The question about the body is surely not about “Did they really get him?”; it’s about “Did he really exist?” You don’t tell the world that you got the bad guy if you don’t know that for sure. But once we accept that they had a dead body to deal with rather than a live one, then the US couldn’t really win whatever they did with it. Perhaps we should give them credit for trying to treat the body with respect (whilst obviously noting that it’s a bit late for that). I’d be amazed if they don’t have evidence and if we don’t see it eventually. But I guess they must understand that the conspiracy question – “Did he really exist?” – is going to run whatever they do.

  8. Apparently the US adminsitration are umming and ahhing over releasing the Bin Laden photos as they are quite gruesome and he has a huge gash over one eye.

    Maybe people need to see that killing a human no matter how evil is not like some computer game where the body just disappears after a few seconds.

    For the record I am glad he is dead but the world is full of nutcases and another one will be along shortly.

  9. Here’s how I feel about the death of bin Laden: it worries me. First of all, if the international community is happy to sanction the killing of political leaders then where does it stop? Should the Palestinians have the right to assassinate American politicians, since America’s support and funding of Israel has led to the deaths of many Palestinians? Nobody’s hands are clean in this grubby world, and as Andrew says, when you kill a man- whoever he is- you become a murderer and no longer have the right to condemn him. Fine, maybe you want to argue he’s killed MORE people than you: but that can’t be said about America, which has just as murky a history as the rest of us. Secondly, although I would have been pleased if he had been captured alive and brought to justice for his crimes, his death achieves nothing good. Al-Qaeda cells can run perfectly well without him, and will even be energised by his martyrdom. Get ready for more fury to be unleashed upon the imperialists (which includes us too). But hey, at least Obama’s got his second presidential term in the bag now.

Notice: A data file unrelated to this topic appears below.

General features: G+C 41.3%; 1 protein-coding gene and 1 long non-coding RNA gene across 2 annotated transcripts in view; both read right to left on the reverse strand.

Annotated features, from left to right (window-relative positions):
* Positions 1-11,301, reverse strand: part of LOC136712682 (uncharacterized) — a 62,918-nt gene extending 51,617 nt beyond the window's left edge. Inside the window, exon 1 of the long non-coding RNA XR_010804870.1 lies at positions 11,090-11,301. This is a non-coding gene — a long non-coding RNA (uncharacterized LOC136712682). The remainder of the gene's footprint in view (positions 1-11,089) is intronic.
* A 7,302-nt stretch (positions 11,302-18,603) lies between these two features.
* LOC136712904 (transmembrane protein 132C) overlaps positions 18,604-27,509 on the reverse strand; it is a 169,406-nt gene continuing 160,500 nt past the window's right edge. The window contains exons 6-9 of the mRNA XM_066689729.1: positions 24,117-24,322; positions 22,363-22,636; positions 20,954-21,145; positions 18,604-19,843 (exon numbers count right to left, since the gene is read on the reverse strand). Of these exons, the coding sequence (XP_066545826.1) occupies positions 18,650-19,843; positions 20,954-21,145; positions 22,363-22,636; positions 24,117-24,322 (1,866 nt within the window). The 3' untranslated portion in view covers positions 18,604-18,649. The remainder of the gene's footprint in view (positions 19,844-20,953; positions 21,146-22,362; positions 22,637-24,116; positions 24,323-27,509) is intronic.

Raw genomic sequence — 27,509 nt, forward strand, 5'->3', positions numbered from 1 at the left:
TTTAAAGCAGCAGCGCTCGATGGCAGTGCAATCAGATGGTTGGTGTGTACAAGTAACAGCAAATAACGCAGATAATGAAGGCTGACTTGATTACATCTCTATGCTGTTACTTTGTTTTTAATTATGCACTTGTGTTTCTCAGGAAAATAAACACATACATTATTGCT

10. Completely agree with this (including your thoughts on the death penalty).

    Talking about symbolism, it would’ve been a much stronger symbolic gesture to have caught Bin Laden and put him on trial, I feel, especially after taking ten years to find the man, which to me makes the supposed symbolism of his death quite a hollow thing.

    I mean, if the US had found and killed Bin Laden shortly after 9-11 I could see how that might look powerful to some, a short sharp retalliation (although I still wouldn’t agree with it, I’d still much rather see him captured).

  11. Brilliant posting Andrew. Agree with every word regarding the murder of Osama Bin Laden. Obama said “justice has been done”. He is wrong. It is revenge pure and simple, and will lead to no good, revenge never does. His capture and trial would have been justice.

  12. Mr Collins,

    I admire your liberal views most of the time, but I think you’re wrong on Bin Laden. You refuse to say that he is evil – is that just a stubborn refusal to join in the Bin Laden bashing, or is it just semantics. If so, no man is evil: if that’s the point you’re making, fair enough.